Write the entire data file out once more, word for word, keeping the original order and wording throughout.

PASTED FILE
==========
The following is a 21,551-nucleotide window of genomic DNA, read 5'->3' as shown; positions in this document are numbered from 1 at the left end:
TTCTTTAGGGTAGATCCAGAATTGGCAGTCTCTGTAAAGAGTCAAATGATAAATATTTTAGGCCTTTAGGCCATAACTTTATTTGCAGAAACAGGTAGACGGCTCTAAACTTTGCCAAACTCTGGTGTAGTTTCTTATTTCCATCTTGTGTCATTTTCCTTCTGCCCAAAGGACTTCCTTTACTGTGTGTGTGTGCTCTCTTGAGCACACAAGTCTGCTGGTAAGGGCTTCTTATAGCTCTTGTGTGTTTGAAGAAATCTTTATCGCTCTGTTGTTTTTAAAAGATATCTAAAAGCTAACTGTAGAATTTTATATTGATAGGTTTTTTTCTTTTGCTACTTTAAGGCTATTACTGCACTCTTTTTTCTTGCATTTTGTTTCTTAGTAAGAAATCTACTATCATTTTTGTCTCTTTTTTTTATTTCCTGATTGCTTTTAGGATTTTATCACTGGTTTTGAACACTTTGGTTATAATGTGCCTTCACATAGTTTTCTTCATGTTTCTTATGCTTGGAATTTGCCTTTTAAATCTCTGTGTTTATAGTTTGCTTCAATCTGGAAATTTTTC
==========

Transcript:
The following is a 21,551-nucleotide window of genomic DNA, read 5'->3' as shown; positions in this document are numbered from 1 at the left end:
TTCTTTAGGGTAGATCCAGAATTGGCAGTCTCTGTAAAGAGTCAAATGATAAATATTTTAGGCCTTTAGGCCATAACTTTATTTGCAGAAACAGGTAGACGGCTCTAAACTTTGCCAAACTCTGGTGTAGTTTCTTATTTCCATCTTGTGTCATTTTCCTTCTGCCCAAAGGACTTCCTTTACTGTGTGTGTGTGCTCTCTTGAGCACACAAGTCTGCTGGTAAGGGCTTCTTATAGCTCTTGTGTGTTTGAAGAAATCTTTATCGCTCTGTTGTTTTTAAAAGATATCTAAAAGCTAACTGTAGAATTTTATATTGATAGGTTTTTTTCTTTTGCTACTTTAAGGCTATTACTGCACTCTTTTTTCTTGCATTTTGTTTCTTAGTAAGAAATCTACTATCATTTTTGTCTCTTTTTTTTATTTCCTGATTGCTTTTAGGATTTTATCACTGGTTTTGAACACTTTGGTTATAATGTGCCTTCACATAGTTTTCTTCATGTTTCTTATGCTTGGAATTTGCCTTTTAAATCTCTGTGTTTATAGTTTGCTTCAATCTGGAAATTTTTC